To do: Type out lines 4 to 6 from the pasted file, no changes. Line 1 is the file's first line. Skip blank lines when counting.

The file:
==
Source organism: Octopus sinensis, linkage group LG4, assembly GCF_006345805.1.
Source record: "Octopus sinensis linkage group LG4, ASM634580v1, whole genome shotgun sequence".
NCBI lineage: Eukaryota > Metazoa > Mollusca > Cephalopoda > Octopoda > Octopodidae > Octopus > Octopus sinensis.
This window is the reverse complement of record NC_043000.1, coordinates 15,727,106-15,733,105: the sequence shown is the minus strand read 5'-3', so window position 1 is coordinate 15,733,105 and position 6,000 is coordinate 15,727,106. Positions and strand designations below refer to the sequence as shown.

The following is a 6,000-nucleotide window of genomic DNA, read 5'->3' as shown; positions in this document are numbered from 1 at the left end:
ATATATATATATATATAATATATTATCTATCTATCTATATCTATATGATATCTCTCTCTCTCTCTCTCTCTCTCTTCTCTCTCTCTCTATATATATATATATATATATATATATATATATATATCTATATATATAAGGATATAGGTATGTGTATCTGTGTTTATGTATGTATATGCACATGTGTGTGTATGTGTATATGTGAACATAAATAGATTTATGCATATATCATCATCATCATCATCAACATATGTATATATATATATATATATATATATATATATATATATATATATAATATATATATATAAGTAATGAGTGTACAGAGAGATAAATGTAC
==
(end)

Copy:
This window is the reverse complement of record NC_043000.1, coordinates 15,727,106-15,733,105: the sequence shown is the minus strand read 5'-3', so window position 1 is coordinate 15,733,105 and position 6,000 is coordinate 15,727,106. Positions and strand designations below refer to the sequence as shown.

The following is a 6,000-nucleotide window of genomic DNA, read 5'->3' as shown; positions in this document are numbered from 1 at the left end:
ATATATATATATATATAATATATTATCTATCTATCTATATCTATATGATATCTCTCTCTCTCTCTCTCTCTCTCTTCTCTCTCTCTCTATATATATATATATATATATATATATATATATATATCTATATATATAAGGATATAGGTATGTGTATCTGTGTTTATGTATGTATATGCACATGTGTGTGTATGTGTATATGTGAACATAAATAGATTTATGCATATATCATCATCATCATCATCAACATATGTATATATATATATATATATATATATATATATATATATATATATAATATATATATATAAGTAATGAGTGTACAGAGAGATAAATGTAC